Once an enemy is weakened, the player is able to grab the core of the creature, which is an instant kill. This mechanic works well once upgraded, but at the start, it doesn’t feel worth it, as it takes some time, and leaves you vulnerable. Sure, you get some ammo for your abilities if you do it, but items that replenish your abilities are so frequent that it doesn’t feel necessary.
Much like the lack of any real danger when it comes to not having enough health, we didn’t really find ourselves switching too frequently between attacks. The game’s boss fights, while visually incredible, fail to deliver in the gameplay department. While there are only a few of them throughout the game’s surprisingly brief runtime, they’re not very mechanically complex.
For a game that’s so unique in its visual language, the mission structure of Ghostwire: Tokyo is surprisingly safe. At multiple points throughout the game, you’ll be tasked with clearing Tori gates, those iconic structures that are throughout Japan. In order to do this, you’ll need to clear the area of enemies, then stand in front of it for a few seconds. It essentially functions like an Assassin’s Creed tower, however instead of revealing some of the map, it allows you to travel to new areas of the city that were previously covered in a deadly fog.
“Despite its problems, it’s hard to discount all the things that Ghostwire: Tokyo does incredibly well. The atmosphere of skulking through the streets is excellent, and the juxtaposition of a realistic feeling city filled with these horrific creatures is a visual style that’s hard to forget.”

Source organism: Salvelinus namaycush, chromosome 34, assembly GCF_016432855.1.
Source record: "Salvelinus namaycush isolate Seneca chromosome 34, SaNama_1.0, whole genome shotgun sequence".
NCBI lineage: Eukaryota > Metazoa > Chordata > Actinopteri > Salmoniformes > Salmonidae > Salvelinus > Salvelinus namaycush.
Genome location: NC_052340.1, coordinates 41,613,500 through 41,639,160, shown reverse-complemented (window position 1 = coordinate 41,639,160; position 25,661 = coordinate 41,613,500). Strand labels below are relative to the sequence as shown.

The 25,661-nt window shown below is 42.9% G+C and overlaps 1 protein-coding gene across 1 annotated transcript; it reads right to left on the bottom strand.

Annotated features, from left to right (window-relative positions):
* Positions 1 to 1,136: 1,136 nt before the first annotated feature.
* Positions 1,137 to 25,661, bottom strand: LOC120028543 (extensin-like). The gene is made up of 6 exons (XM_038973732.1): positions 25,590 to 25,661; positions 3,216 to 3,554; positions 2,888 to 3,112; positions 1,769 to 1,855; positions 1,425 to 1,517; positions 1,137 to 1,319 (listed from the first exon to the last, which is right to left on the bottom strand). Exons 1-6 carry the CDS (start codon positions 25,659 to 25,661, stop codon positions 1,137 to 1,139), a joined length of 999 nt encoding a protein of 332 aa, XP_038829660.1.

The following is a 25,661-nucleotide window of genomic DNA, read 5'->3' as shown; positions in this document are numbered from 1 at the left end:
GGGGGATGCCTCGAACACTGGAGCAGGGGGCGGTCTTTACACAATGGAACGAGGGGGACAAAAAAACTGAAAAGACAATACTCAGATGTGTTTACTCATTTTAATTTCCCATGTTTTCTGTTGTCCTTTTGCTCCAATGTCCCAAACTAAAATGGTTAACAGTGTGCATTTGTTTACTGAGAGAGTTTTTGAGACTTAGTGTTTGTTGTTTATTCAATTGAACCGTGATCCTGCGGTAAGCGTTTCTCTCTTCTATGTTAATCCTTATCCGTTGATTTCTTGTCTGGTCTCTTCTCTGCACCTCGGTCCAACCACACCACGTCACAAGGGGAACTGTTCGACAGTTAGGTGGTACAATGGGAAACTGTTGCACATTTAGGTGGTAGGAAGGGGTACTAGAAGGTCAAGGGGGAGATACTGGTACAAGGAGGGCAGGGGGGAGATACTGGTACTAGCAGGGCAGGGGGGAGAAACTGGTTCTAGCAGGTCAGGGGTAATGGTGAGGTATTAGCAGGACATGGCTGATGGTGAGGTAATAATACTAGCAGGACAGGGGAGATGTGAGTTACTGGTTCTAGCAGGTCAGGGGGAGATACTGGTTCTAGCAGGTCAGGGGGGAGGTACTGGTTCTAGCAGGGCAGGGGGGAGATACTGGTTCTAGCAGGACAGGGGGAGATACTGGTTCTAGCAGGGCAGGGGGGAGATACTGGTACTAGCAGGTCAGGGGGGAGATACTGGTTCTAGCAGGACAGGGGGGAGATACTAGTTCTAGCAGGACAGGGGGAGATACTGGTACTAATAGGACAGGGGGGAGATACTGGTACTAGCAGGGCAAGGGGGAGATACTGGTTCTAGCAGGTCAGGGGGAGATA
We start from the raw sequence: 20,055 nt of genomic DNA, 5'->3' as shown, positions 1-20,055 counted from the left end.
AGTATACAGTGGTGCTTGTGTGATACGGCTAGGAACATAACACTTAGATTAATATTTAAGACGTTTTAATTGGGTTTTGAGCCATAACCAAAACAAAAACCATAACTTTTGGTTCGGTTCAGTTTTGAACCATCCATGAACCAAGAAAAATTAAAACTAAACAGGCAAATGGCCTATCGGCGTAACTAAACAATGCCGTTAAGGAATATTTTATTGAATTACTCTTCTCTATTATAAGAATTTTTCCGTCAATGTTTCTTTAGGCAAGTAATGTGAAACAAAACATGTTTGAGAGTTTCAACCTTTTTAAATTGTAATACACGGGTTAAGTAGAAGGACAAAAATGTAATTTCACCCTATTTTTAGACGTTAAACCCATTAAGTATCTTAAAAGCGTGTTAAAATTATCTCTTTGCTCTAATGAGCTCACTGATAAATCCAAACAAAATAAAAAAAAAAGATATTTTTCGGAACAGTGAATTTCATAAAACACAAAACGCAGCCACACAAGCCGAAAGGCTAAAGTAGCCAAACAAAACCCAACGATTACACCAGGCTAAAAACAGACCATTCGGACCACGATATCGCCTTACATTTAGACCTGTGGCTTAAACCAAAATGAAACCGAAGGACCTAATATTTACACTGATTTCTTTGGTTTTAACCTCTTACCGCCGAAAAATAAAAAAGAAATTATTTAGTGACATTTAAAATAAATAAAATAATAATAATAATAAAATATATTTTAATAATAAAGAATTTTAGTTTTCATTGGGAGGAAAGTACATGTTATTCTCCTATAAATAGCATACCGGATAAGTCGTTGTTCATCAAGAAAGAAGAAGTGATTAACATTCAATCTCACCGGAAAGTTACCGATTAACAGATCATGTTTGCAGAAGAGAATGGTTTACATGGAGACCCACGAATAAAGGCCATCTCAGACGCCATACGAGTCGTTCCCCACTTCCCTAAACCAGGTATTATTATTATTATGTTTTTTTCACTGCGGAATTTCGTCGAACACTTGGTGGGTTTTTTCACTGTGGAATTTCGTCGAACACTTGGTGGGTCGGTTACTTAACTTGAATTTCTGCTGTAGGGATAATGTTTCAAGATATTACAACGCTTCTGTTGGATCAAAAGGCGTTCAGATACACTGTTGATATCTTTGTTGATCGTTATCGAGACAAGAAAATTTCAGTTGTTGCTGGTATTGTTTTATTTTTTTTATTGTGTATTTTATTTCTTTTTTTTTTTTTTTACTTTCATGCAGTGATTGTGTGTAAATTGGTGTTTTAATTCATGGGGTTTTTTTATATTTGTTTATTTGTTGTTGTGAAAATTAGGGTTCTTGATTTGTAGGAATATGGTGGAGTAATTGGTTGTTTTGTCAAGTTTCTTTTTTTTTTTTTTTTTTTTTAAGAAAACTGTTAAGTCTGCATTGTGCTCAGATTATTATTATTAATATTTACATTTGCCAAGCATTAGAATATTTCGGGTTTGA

This feels like a misstep for multiple reasons. Firstly, while we understand gating the player into certain areas early, as the game progresses, the map gets absolutely littered with Tori gates, and while they’re simple to clear, they’re tedious and thus exploration beyond the areas that the player has already cleared feels like a chore rather than something enticing. Secondly, one of the final objectives in the game is to clear a few areas of this deadly fog, which at the time we perceived as a small break in the action, but in reality, it feels more like padding to lengthen the runtime.
If you’re simply following the game’s main campaign, and not exploring Tokyo at all, which would be a wasted opportunity, you could complete Ghostwire: Tokyo in around six hours. We were genuinely shocked when a “point of no return” warning popped up when we assumed we were still in the first half of the game. There’s plenty of game here if you’re up for completing side quests around Tokyo or collecting the ridiculous number of wandering spirits, but the game’s main campaign feels like it’s only just gaining momentum when it’s time for the credits to roll.